Association for the Prosecution of Felons”. They were one of many such associations existing in the 18th, 19th
and well into the 20th centuries, which originally had the sole purpose of bringing petty criminals to justice.
They flourished in the days prior to the compulsory establishment of borough and county police forces.
In his “Portrait of an Age Victorian England”, G.M. Young says that in 1840 there were in England “five
hundred associations for the prosecution of felons; but there were no county police; and the mainstay of the
public police was not the (parish) constable but the yeoman, and behind the yeoman, though cautiously and
reluctantly employed, the soldier”.
More than one Shropshire town had its Anti-Felon Association. Ludlow had one, rivalling Broseley’s in its long
years of existence. There was one in Louth, Lincolnshire. George Eliot, in “Scenes of Clerical Life”, writing of
the 1830 period, has a farmer, Mr. Hackit, “presiding at the annual dinner of the Association for the
Prosecution of Felons at the Oldinfort Arms”, in the Nuneaton area. Arnold Bennett writes in “These Twain” of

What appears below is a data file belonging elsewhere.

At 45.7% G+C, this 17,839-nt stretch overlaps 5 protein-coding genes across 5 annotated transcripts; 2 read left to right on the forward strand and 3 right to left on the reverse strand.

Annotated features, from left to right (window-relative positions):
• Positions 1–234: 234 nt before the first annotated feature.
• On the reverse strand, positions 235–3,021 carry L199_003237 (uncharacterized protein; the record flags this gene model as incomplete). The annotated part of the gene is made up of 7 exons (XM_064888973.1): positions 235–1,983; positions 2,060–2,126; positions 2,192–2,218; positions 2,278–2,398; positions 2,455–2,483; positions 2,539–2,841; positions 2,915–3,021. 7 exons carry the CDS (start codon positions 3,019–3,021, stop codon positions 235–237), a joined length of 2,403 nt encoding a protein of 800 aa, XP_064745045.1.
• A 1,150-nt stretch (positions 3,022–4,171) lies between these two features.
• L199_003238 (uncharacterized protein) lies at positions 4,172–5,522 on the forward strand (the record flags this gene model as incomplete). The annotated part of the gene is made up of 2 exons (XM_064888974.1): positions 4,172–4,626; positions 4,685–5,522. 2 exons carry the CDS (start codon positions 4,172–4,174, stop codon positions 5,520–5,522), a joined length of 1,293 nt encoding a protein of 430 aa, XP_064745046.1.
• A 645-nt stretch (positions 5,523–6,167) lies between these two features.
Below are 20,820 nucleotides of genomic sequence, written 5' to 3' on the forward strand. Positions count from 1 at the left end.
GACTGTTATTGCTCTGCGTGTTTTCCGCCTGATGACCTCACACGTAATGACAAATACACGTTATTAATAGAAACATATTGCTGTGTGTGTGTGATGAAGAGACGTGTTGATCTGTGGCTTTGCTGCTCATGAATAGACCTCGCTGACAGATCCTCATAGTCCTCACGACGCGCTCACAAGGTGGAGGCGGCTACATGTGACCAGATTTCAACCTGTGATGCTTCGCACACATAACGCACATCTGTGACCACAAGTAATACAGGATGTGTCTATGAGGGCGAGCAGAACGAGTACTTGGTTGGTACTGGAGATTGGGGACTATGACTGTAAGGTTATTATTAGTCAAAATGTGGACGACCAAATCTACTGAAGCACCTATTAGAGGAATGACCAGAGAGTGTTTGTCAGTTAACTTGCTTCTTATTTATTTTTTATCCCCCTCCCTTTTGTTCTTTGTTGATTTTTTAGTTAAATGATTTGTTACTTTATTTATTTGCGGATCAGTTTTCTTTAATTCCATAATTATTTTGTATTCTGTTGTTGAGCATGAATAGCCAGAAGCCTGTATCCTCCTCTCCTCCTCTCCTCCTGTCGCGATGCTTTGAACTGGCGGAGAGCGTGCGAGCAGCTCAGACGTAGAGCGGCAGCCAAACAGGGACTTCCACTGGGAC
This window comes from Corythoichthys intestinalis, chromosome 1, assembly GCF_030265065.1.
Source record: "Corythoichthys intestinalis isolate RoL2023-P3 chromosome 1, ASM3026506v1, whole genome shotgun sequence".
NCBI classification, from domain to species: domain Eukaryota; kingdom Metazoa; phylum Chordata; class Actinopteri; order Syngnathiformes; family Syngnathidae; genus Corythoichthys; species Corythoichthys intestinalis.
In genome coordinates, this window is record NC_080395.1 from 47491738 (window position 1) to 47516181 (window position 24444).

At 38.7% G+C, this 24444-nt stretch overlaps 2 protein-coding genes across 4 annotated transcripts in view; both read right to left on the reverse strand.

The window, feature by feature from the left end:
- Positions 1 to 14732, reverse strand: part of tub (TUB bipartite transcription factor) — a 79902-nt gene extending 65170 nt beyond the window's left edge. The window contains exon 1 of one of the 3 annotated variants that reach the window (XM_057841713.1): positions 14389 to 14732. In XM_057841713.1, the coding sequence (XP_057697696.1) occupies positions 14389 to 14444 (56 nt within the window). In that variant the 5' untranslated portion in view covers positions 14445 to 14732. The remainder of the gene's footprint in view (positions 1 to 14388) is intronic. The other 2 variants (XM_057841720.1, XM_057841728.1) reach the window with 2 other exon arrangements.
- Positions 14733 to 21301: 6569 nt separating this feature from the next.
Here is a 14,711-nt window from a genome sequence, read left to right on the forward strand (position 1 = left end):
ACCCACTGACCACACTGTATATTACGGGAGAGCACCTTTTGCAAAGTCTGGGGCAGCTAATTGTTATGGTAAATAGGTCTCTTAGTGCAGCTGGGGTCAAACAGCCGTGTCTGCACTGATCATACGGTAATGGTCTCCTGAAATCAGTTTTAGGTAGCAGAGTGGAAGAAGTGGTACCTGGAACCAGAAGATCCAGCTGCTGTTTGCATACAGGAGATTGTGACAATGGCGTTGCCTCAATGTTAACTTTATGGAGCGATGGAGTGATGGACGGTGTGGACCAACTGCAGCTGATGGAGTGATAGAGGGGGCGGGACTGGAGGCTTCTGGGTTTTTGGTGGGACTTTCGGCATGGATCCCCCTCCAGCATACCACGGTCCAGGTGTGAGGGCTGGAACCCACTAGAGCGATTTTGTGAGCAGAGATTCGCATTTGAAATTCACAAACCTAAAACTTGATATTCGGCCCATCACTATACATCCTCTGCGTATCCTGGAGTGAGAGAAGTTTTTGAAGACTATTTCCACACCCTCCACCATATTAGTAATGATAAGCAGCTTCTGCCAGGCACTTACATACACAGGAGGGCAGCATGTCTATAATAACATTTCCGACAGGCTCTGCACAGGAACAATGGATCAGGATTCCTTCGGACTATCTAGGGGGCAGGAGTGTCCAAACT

an architect living in the Five Towns during the late 19th century: “Osmond Orgreave had never related
himself to the crowds. He was not a Freemason; he had never had municipal office; he had never been
President of the Society for the Prosecution of Felons”.
But between the days of Hackit and Orgreave Anti-Felons everywhere were more concerned with the pleasures
of social gatherings than with the pursuit of justice.
Precisely such a system of rewards was fundamental to the formation of the Broseley Anti-Felons. Members of
the Association were owners of various kinds of property; a house, an estate, a mine, a quarry, a farm, craft on
the river, an iron-works, a pottery, a shop or a public house. They each paid a membership fee and an annual
subscription, and the money subscribed served to provide rewards for information leading to the arrest and
successful prosecution of persons responsible for thefts and acts of damage to property. The money was also to
be used to pay lawyers’ fees.
There was a fixed scale of rewards, payable after conviction of the felon. In 1837, a reward of 5 guineas was
offered in cases of burglary, highway robbery, arson, stealing horses and cattle; 2 guineas when pigs, poultry,
hay, straw had been stolen; one guinea in the case of theft of timber, gates, fencing, of fruit and vegetables, and
in the event of wilful damage to wagons, ploughs etc.; “or any kind of felony whatsoever”. In 1860 the same
scale of rewards applied as in 1837. (taken from Wilkinson Journals 9 and 11 - 1981&83 by John Cragg)
On the 27th day of June 1842, at the age of twenty, Aaron Ashwood was tried and convicted. He was sentenced